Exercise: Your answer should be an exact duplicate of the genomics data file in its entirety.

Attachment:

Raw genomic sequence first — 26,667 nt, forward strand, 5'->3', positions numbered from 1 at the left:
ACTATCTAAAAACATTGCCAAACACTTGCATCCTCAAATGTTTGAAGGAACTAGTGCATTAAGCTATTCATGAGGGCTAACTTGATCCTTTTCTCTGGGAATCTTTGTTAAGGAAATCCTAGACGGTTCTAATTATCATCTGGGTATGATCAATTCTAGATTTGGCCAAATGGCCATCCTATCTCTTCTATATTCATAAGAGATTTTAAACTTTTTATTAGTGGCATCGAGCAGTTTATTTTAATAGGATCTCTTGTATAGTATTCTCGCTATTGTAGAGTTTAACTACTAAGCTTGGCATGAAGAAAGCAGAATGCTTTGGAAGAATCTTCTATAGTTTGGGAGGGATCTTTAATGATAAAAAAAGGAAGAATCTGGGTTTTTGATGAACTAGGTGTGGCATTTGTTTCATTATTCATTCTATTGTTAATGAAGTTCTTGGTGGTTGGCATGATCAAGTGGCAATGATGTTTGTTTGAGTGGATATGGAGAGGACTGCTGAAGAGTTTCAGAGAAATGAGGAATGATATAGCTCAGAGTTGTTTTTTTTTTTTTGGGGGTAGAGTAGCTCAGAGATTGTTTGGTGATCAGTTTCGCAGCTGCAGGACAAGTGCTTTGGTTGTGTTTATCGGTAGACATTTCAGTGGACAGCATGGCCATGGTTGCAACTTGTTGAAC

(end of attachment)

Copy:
Raw genomic sequence first — 26,667 nt, forward strand, 5'->3', positions numbered from 1 at the left:
ACTATCTAAAAACATTGCCAAACACTTGCATCCTCAAATGTTTGAAGGAACTAGTGCATTAAGCTATTCATGAGGGCTAACTTGATCCTTTTCTCTGGGAATCTTTGTTAAGGAAATCCTAGACGGTTCTAATTATCATCTGGGTATGATCAATTCTAGATTTGGCCAAATGGCCATCCTATCTCTTCTATATTCATAAGAGATTTTAAACTTTTTATTAGTGGCATCGAGCAGTTTATTTTAATAGGATCTCTTGTATAGTATTCTCGCTATTGTAGAGTTTAACTACTAAGCTTGGCATGAAGAAAGCAGAATGCTTTGGAAGAATCTTCTATAGTTTGGGAGGGATCTTTAATGATAAAAAAAGGAAGAATCTGGGTTTTTGATGAACTAGGTGTGGCATTTGTTTCATTATTCATTCTATTGTTAATGAAGTTCTTGGTGGTTGGCATGATCAAGTGGCAATGATGTTTGTTTGAGTGGATATGGAGAGGACTGCTGAAGAGTTTCAGAGAAATGAGGAATGATATAGCTCAGAGTTGTTTTTTTTTTTTTGGGGGTAGAGTAGCTCAGAGATTGTTTGGTGATCAGTTTCGCAGCTGCAGGACAAGTGCTTTGGTTGTGTTTATCGGTAGACATTTCAGTGGACAGCATGGCCATGGTTGCAACTTGTTGAAC